[nycbug-talk] twisted python resources

Bob Ippolito bob
Sat Jan 29 09:47:30 EST 2005

On Jan 28, 2005, at 20:10, <lists at genoverly.net> wrote:

> On Fri, 28 Jan 2005 19:27:48 -0500
> Pete Wright <pete at finn.nomadlogic.org> wrote:
>> so i'm looking to write a "simple" messaging client
>> for my network in python.  it's more of an exercise to
>> get me up to speed on programming in python,
> I am no guru, I just like to tinker.  But, I went through a very 
> similar
> exercise two summers ago.  You are in for a fantastic ride!
> I wanted to write a private network chat program for day traders to 
> swap
> information.  It actually leaned more toward a sqwack box IM app.  I
> had a server, two flavors of client (desk mgr, trader), and an admin
> client.   It was backed by a MySQL database for authentication, users
> preferences, and all the messeages that went flying around. There was a
> LOT more to it, but you get the idea.
> I looked at twisted but found it to be overly complex; and a whole 
> layer
> removed from the programming language.  As my goal was to learn
> asynchronous socket programming; specifically python sockets, I went to
> the bottom rung and built my way up.  Here's some of the imports from
> the server app.
> import os
> import sys
> import asyncore
> import asynchat
> import socket
> import threading
> import signal
> import marshal

The difference between Twisted and "low level" attempts at socket 
programming (either with asyncore/asynchat or directly with 
select/poll) is that Twisted accounts for lots of platform differences, 
and has years of notches on its belt.  Doing it on your own might 
appear to work, but it won't be as scalable, might have some really 
hard to track down bugs related to your misunderstanding of the dark 
secrets that the BSD sockets API is hiding from you, and it won't be 
easy to integrate with other services.

I felt the same way as you for my first asynchronous socket application 
(4 or 5 years ago, when Twisted was in a much poorer state too), but 
after I had learned first-hand what the 'hard' problems were I realized 
that Twisted already had solutions for them, plus benefits such as 
existing implementations of various protocols and a nice thread pool 

I also see that you're importing the marshal module... which, if used 
over the wire, is terribly terribly insecure.  You can crash an app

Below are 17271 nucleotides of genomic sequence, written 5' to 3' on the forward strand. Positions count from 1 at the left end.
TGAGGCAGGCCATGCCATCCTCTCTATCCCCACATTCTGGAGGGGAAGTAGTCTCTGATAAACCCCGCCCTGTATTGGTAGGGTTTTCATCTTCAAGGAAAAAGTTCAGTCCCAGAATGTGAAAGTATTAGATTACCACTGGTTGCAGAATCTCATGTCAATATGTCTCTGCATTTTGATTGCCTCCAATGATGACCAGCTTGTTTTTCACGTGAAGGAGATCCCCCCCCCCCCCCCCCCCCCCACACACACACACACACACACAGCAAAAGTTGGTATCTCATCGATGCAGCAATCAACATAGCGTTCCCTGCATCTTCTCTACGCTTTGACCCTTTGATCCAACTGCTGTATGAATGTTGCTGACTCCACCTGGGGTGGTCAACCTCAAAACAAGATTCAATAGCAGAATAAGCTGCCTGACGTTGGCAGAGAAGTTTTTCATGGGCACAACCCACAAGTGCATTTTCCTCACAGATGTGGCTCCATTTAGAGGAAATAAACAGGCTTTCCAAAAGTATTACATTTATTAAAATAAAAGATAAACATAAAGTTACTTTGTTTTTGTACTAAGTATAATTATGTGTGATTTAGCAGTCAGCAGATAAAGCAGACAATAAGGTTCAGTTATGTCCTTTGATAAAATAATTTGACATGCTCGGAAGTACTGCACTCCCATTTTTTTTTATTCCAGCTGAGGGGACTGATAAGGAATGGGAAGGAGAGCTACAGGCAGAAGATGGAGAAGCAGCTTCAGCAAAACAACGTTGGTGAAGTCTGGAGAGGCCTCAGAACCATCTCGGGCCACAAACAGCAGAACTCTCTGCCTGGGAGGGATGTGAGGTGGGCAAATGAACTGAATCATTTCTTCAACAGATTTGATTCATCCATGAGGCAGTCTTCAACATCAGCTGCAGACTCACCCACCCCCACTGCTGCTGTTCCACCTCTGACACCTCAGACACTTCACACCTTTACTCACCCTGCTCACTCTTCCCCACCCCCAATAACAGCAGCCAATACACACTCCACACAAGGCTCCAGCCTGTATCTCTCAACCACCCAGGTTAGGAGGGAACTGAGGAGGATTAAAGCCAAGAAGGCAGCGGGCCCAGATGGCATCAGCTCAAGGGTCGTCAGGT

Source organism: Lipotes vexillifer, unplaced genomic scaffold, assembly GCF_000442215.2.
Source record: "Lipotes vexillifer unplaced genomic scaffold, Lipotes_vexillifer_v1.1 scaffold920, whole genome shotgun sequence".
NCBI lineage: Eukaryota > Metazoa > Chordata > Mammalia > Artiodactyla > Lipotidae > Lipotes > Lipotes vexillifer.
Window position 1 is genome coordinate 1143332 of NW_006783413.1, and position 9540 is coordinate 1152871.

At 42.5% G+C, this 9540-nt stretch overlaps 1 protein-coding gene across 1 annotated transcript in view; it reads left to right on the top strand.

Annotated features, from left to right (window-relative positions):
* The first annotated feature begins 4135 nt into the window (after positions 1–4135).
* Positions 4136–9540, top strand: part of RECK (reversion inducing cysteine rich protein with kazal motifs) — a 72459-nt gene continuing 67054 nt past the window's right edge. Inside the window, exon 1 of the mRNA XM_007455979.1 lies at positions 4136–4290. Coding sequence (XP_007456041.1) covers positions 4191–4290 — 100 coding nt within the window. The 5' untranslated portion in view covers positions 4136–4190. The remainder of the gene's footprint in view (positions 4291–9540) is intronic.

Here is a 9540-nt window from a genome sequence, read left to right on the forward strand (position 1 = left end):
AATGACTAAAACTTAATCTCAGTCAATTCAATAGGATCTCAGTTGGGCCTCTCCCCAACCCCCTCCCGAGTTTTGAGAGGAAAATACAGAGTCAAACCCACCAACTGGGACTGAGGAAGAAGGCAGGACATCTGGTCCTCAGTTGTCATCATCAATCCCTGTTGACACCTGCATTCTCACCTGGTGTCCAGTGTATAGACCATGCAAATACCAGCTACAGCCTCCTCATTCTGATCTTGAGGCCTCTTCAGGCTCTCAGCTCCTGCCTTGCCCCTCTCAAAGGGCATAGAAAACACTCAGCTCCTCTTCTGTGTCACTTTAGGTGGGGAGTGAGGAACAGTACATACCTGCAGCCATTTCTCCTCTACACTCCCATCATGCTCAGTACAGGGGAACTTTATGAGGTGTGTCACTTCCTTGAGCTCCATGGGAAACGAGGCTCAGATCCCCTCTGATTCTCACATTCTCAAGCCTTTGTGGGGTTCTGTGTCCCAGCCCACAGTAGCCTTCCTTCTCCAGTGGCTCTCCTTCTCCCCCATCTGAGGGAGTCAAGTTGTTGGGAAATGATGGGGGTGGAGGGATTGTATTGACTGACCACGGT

with a bad marshal, and marshals are specific to a particular Python 
API version.  If you have a client running Python 2.3 and a server 
running Python 2.4, marshal will probably not work.  It will definitely 
not work with alternative Python implementations such as Jython.  If it 
is used for persistence, you may not be able to read your persistent 
datastore if you upgrade Python (though in practice you probably will, 
Python makes no such guarantee).  Twisted solves this problem as it has 
its own safe serialization mechanism (jelly) used by a nice RPC API 
called Perspective Broker.  If you are using marshal for just 
persistence, use pickle instead, it is not tightly bound to the Python 

Also, if I were designing such an app, I would probably use SQLite or 
PostgreSQL rather than MySQL.  At the low-mid range, SQLite 3 is 
godawful fast and makes backup and migration really really easy.  Going 
up a few notches, PostgreSQL is more powerful than MySQL in that it 
supports more stuff useful for development, has less stupid "gotchas", 
and a much better license.  Also, in the case of PostgreSQL, the Python 
DB-API adapters available are a whole hell of a lot better written, and 
there is even a pure python implementation available 

The best way to learn Twisted programming these days seems to be the 
step by step tutorial of writing a Finger server taking advantage of 
some of the various features Twisted has to offer 
Other than that, #twisted on IRC is usually helpful, as-is the 
<twisted-python at twistedmatrix.com> list.  Besides that, I have 
significant (years) of experience with Twisted and I am a contributor 
(though I don't have much time to hack on Twisted these days), so I can 
provide some help on or off this list.

It may be particularly useful if you kept a log of your learning 
experience so that you can clean it up and write an article.  The 
article would not only help other sysadmin/developer types looking to 
write simple applications to better their network, but it will also 
help the Twisted folks patch a few holes in the learning curve.


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